Evaluating information is crucial at all times, but especially so when you are conducting research.  Below are some criteria in which to judge the sources that you find.  Keep in mind that information needs vary greatly. There are times when you need the most up to date information such as in the sciences or medical fields but in historical studies examining the Authority, Bias, Depth and Relevance are going to be most important.

Accuracy

  • Can you verify the information presented using other sources like encyclopedia articles, government documents, statistical data, or primary sources?
  • Are other researchers citing this source?

Audience

  • Who is the intended audience (scholars, the general population, a specific group) ?
  • How do your research needs compare with those of the intended audience?

Authority

  • Who is responsible for the presentation of this information? (publisher, funding agency, etc.)
  • What are the author's credentials? (education, institutional affiliation, previous research, honors, etc.)
  • Is the publication from a reliable publisher? What is the domain?

Bibliography

  • What sources did the author use in preparing this presentation?
  • What is the scope of the research presented?

Bias

  • Does the author offer evidence, in the form of primary and secondary sources, to support his/her assertions?
  • Is the information over-simplified and emotionally charged or logically investigated?
  • What is the author's intent? To inform, persuade, sell, entertain?

Currency

  • How is this source positioned within the current conversation surrounding your topic?
  • How does this source build upon previous scholarship?

Depth

  • How deeply does the author explore the subject matter?
  • Does the author meet the goals defined in the abstract or introduction?

Relevance

  • What will this particular source add to your research?
  • Does the source inform your argument, or answer questions posed by your topic.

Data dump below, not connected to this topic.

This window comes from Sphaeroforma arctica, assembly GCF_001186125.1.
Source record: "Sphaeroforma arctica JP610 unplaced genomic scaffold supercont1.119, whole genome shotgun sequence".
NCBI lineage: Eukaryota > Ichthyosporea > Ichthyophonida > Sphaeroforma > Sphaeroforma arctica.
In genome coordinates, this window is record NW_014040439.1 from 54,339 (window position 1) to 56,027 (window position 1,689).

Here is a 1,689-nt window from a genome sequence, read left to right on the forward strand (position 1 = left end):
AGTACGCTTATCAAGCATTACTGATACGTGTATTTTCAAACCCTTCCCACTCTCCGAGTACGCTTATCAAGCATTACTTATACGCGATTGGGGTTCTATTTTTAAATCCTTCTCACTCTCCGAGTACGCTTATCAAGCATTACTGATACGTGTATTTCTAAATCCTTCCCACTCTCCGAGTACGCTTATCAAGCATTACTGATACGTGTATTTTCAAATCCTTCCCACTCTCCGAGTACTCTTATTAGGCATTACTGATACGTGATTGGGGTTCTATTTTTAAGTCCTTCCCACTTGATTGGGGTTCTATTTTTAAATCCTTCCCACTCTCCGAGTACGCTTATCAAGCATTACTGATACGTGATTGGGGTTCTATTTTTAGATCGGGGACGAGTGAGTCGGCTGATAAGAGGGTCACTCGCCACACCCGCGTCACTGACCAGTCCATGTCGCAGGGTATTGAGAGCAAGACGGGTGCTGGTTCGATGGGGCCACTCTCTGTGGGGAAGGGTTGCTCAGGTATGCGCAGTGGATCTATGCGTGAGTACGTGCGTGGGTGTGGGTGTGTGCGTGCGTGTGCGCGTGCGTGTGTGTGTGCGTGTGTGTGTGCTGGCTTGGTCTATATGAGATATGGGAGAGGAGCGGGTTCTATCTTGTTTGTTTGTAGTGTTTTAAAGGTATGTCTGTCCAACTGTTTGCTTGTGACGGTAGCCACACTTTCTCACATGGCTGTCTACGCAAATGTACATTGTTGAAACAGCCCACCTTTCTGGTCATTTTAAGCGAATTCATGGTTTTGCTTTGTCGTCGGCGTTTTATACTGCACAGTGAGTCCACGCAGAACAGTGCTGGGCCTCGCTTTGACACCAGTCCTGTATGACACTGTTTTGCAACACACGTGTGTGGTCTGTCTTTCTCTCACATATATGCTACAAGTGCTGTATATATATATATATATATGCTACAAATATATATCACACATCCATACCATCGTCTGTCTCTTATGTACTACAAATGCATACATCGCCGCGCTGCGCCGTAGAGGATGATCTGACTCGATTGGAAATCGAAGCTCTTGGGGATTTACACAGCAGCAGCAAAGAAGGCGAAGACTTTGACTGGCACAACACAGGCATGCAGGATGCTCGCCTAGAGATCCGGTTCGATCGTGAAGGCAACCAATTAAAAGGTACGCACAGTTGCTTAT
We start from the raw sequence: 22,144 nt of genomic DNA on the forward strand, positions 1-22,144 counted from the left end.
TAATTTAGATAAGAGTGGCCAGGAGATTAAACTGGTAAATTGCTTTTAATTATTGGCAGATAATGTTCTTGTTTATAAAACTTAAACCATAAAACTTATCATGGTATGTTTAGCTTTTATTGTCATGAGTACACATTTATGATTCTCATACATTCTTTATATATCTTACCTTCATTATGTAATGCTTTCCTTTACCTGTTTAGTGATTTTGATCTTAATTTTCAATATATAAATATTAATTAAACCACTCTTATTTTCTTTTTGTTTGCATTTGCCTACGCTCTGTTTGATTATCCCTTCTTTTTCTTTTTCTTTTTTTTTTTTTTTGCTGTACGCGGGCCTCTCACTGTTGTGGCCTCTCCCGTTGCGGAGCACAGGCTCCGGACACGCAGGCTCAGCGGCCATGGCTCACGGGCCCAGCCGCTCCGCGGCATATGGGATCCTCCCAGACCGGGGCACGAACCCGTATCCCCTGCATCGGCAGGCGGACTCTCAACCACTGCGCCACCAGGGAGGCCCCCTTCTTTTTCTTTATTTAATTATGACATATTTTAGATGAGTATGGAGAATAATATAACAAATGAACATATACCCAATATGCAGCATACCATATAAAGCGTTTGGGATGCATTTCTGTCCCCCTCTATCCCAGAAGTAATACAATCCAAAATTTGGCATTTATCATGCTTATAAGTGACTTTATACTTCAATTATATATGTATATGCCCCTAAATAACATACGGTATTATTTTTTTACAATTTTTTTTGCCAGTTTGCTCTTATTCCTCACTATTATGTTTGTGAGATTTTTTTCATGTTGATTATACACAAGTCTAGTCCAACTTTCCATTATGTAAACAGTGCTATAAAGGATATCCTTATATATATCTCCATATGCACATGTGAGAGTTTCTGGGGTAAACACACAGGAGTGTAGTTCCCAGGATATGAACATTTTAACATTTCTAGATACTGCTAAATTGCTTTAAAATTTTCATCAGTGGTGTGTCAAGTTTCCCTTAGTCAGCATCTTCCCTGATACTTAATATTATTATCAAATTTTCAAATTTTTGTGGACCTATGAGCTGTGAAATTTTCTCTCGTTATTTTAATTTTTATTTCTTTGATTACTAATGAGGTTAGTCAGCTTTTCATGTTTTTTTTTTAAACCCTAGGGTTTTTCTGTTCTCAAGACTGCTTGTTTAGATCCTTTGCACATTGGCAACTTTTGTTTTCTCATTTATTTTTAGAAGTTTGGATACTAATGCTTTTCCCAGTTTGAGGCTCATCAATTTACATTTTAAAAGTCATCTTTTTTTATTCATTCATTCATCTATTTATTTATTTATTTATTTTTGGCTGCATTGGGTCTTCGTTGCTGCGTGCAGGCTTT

• How does this source work with the other resources you will be using?

evaluation criteria originally created by Colby College http://libguides.colby.edu/evaluating

(the logo is the link)

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How Do I Write a Literature Review

Dr. Zina O'Leary explains the misconceptions and struggles students often have with writing a literature review. She also provides step-by-step guidance on writing a persuasive literature review

Research as Inquiry

Research is iterative and depends upon asking increasingly complex or new questions whose answers in turn develop additional questions or lines of inquiry in any field.

Learners who are developing their information literate abilities:

  • consider research as open-ended exploration and engagement with information;
  • appreciate that a question may appear to be simple but still disruptive and important to research;
  • value intellectual curiosity in developing questions and learning new investigative methods; maintain an open mind and a critical stance;
  • value persistence, adaptability, and flexibility and recognize that ambiguity can benefit the research process;
  • see multiple perspectives during information gathering and assessment;
  • seek appropriate help when needed;
  • follow ethical and legal guidelines in gathering and using information;
  • demonstrate intellectual humility (i.e., recognize their own intellectual or experiential limitations.)